How to Can Winter Squashes and Pumpkins: An Illustrated Guide
Pressure Canning Is A Good Answer To Hoards Of Squash!
Winter squashes are one of my favorite parts of fall. I am anxious over their growth periods each spring and summer, doing my best to deter the hordes of hungry grasshoppers, and the occasional pecking chicken in my garden. I invest many prayers asking that they mature before the first hard freeze. Then, when at last their golden and orange and buff and spotted and streaked rinds adorn my table and cellar, I breathe many prayers of thanksgiving, and begin to work out my plans for them.
There are pumpkin pies to make, and butternut squash custards with nuts on top to bake, and halved acorn squashes, with their insides running with butter and dotted with black pepper, to set before my appreciative husband. There are cookies and muffins and pancakes and, yes, even pumpkin ice cream to look forward to.
I often have a cellarful of squashes when the first heavy snows fly. But around February, the squashes begin to lose their keeping qualities. Nobody wants to be served a spaghetti squash that looks like it has the measles. So what is the answer?
You're not supposed to dry winter squash, nor pumpkins. Why? I don't know yet, but I suppose it has something to do with bacteria which may spoil the squash and hurt you. Freezing is an alright answer, but bags of puree take up so much space. So my answer is canning.
Which Kinds of Squashes Are Eligible For Canning?
Almost any squash can be canned. However, all squashes are low-acid foods, so must be processed using a pressure canner or pressure cooker. Even summer squash varieties can be canned, and very large or overly mature summer squashes should be processed just like winter squashes.
A Note On Preparing Squashes For Baking
Large squashes must be cut apart before stewing or roasting, due to their size. Smaller ones may be roasted whole. Place only a small amount of water in the bottom of the roaster or pot, as the squashes will give off their own liquid.
If you have many squashes to bake, change the water every batch or two, especially with pumpkins, which seem to do a good job of cleaning water lime and other residues from the bottoms of pans. I had a batch of pumpkin nearly ruined when they helped bake some hard-water residue off the bottom of an ancient roaster which was not coated with enamel. The murky water infiltrated the pumpkin flesh, giving it a metallic tang and making it almost inedible. I labeled this batch for the German Shepherd dog, who seems to enjoy pumpkin, and ate it mixed with meats and other veggies.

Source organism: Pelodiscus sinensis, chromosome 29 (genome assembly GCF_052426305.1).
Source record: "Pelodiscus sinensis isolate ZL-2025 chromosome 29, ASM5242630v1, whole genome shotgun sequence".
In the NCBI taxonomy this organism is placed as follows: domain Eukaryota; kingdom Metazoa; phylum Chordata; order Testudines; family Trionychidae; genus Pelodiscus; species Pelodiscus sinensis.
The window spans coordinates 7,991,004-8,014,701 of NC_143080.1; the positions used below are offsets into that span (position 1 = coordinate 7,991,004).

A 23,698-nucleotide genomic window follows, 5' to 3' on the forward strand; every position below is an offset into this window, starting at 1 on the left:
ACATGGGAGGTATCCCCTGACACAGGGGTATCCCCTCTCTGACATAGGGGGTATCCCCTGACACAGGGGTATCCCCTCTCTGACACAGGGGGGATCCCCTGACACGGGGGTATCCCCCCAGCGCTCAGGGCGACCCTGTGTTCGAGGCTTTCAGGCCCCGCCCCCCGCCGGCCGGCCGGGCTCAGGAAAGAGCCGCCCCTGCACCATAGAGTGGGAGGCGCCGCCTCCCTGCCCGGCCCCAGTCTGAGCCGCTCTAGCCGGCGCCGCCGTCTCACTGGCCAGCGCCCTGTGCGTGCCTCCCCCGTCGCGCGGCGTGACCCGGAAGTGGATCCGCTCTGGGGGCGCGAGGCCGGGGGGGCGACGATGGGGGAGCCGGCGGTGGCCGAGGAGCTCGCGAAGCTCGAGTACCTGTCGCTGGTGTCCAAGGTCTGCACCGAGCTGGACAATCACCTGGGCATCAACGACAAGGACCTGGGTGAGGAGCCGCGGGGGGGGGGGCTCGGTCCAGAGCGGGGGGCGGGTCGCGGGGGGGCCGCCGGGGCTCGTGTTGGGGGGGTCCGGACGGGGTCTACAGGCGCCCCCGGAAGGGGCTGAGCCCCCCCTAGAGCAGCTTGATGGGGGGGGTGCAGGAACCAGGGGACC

Equipment Needed for Canning Winter Squashes
- Pressure canner (not a regular pressure cooker designed for cooking only small amounts of food, without putting it in jars)
- Large roaster (enamel preferred), or large pot - for cooking squashes
- Wooden spoon, for filling jars
- Knives, for cutting squashes - one regular, and one serrated
- Ladle - optional, but good for "wet" squash types
- Canning funnel (has a wide mouth)
- Jar lifter
- Tongs, for lifting lids
- Saucepan or small cake pan, for scalding lids
- Canning jars, quarts or pints (do not use regular "recycled" jars, which are of a lower quality)
- Canning lids of an appropriate size(s)
- Vinegar (optional), for adding to canner water to avoid hard-water stains
- Towel or large board on which to set cooling jars
Quick Reference For Canning Pumpkins/Squashes
Processing/Cooking time: 80 minutes (after 10 lbs. pressure is built)
Pressure Setting: 10 lbs. (may be 12 lbs. at high elevations)
Overall time per full canner load: 3-4 hours (from filling jars to emptying cooled canner)
Jar Size: Quarts, either wide or regular mouth; Pints, either wide or regular mouth (wide mouth jars are easier to pack)
Storage term: 1+ years normally (depends on storage conditions, such as humidity)
Step One - Wash And Cut Apart Pumpkins Or Large Winter Squashes
Step Two - Cook Squashes And Pumpkins
Step Three - Prepare Jars And Canning Equipment
Step Four - Pack Squash Pulp Into Jars
Step Five - Process Squash In A Pressure Canner
Step Six - Cool Pressure Canner And Jars; Store Jars
Pureed Vs. Cubed Squash - Safety Concerns
In the comments at the end of this article, there is a discussion on the merits of cubing squash for canning, instead of puréeing it. The reasons are simple and scientifically sound: puréed squash does not heat up as well as cubed squash, nor as evenly. This means that while being canned, each jar of squash (especially in quarts) may not heat up sufficiently to the very center, to kill all unlovely bacteria. This will, of course, invite spoilage of your product, and possibly illness for you and your loved ones.
I, personally, have never had a bad experience with puréed squash...but if the risks are ones you will not take, then by all means, cube your raw squash, pack it in jars, and fill to within a 1/2" of the rim with boiling water.
Your squash will be soggy, but safe.
Winter Squash Varieties
Winter Squash Cooking Tips and a Recipe
- How to Cook Fresh Pumpkin
An easy guide to cook pumpkin puree at home. Once you go fresh, you'll never go back.
- Health Benefits of Butternut Squash Soup With Cucumber Chutney
This is a good-tasting soup for winter that will make you feel warm and satisfied with good food. This recipe can be made with other forms of delicious squash as well. Video recipes included.
Questions & Answers
When cooking spaghetti squash with butter and brown sugar, is it okay to can?
Spaghetti squash should be great to pressure can like that! That sounds tasty. (There are no safety concerns that I can think of.)
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